On October 12-13, 1994, a Forum on Global Change Modeling was held at the invitation of the Subcommittee on Global Change Research (SGCR) to help address requests from the White House Office of Science and Technology Policy (OSTP) and from Congressman Dingell to the General Accounting Office (GAO). The Forum labored to produce a consensus document and to provide the GAO representatives a sense of the debate on issues related to the use of climate models to inform policy. The charge to the panel and the report are attached [see caveat].
The invited participants included Eric Barron (chair), Joyce Penner, Chuck Hakkarinen, Dan Lashof, Jerry Mahlman, Pat Michaels, Roy Jenne, Richard Lindzen, Tamara Ledley, and Tom Wigley; a number of additional scientists were invited, but were only able to submit written comments. In addition, Mike MacCracken, Ken Bergman, Jay Fein, Mike Riches, Lowell Smith, Richard Poore, Robert Schiffer, Dave Goodrich, Courtney Riordan, Ghassem Asrar, Robert Watson, Tony Janetos, Rick Piltz, and Scott Sandgathe participated as agency, congressional, and OSTP representatives.
The report has been positively reviewed by a wider segment of the climate community. Still, the forum participants believe that this report is just a beginning. It includes the judgment of participating experts and reviewers-as opposed to detailed arguments-on the credibility of climate model projections. As an additional step, the community needs to take the next step of elucidating fully the reasons models make the predictions that they do. This effort should be a significant part of a rational approach to determine whether models are behaving reliably. One aspect of this extended process is the thorough international assessment that is being conducted by the Intergovernmental Panel on Climate Change (IPCC), which is due to be published in late 1995. Forum Charge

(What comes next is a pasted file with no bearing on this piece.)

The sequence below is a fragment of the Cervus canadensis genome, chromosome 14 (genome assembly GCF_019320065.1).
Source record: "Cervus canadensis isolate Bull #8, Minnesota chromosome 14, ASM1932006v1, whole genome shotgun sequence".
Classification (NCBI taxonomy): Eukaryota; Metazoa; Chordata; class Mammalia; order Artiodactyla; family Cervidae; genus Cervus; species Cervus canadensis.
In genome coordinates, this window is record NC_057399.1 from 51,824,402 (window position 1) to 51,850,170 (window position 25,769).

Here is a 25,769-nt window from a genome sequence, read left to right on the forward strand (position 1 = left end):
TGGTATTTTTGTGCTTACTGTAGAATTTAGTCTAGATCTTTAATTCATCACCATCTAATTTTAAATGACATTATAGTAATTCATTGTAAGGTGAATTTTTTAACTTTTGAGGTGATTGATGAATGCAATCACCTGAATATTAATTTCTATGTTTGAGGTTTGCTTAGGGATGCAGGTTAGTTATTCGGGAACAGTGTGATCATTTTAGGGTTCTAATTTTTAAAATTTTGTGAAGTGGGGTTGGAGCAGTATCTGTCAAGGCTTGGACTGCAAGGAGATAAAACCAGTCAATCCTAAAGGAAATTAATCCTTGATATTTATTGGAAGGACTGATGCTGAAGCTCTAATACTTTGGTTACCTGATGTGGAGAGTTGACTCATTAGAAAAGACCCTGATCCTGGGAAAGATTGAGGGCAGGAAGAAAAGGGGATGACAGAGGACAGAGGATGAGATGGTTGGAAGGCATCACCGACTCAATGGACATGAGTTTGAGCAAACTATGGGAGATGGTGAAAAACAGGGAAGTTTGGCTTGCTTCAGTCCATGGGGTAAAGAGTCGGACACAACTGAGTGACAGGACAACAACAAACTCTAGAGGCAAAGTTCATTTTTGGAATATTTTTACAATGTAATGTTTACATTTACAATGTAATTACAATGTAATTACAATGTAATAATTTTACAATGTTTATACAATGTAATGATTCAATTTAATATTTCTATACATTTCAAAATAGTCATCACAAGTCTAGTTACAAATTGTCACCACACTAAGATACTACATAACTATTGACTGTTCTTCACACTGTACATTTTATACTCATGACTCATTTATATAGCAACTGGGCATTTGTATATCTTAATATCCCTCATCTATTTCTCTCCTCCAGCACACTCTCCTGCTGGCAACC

The charge to those attending the Forum and to those who submitted written comments was to develop a brief statement on the credibility of projections of climate change provided by General Circulation Models (GCMs) as background for potential interpretation of model results in the context of developing and considering national policy options. The focus of this effort was specifically on the climate aspects of the entire global change issue (figure 1) - thus not on the emission scenarios, the consequences of change to ecosystems and natural resource systems, or the socio-economic implications and potential for responses.
The attendees at the Forum decided to develop an ordered list of statements from "virtually certain" to "uncertain" that summarizes the major findings and implications stemming from climate system model experiments (most commonly with GCMs) and the issues being debated in the scientific literature, and to express these statements in terms that indicate their potential policy relevance. The participants agreed to include with each ranked statement the basis for the consensus view. In addition, the participants at the Forum agreed to provide indications of where opportunities exist for early progress in reducing uncertainties and improving confidence in model projections. The report that follows consists of three parts. First, a number of conclusions are identified as "virtually certain," based on observations, experiments, and models. These conclusions provide a significant starting point for discussion, yet they do not directly stem from climate system model experiments. These statements are provided in Part 1 as an introduction. Second, Part 2 provides the ranked statements that refer to model experiments and predictions. Finally, a list of opportunities for early progress in reducing uncertainties is given in Part 3.
Go to Part 1. Introduction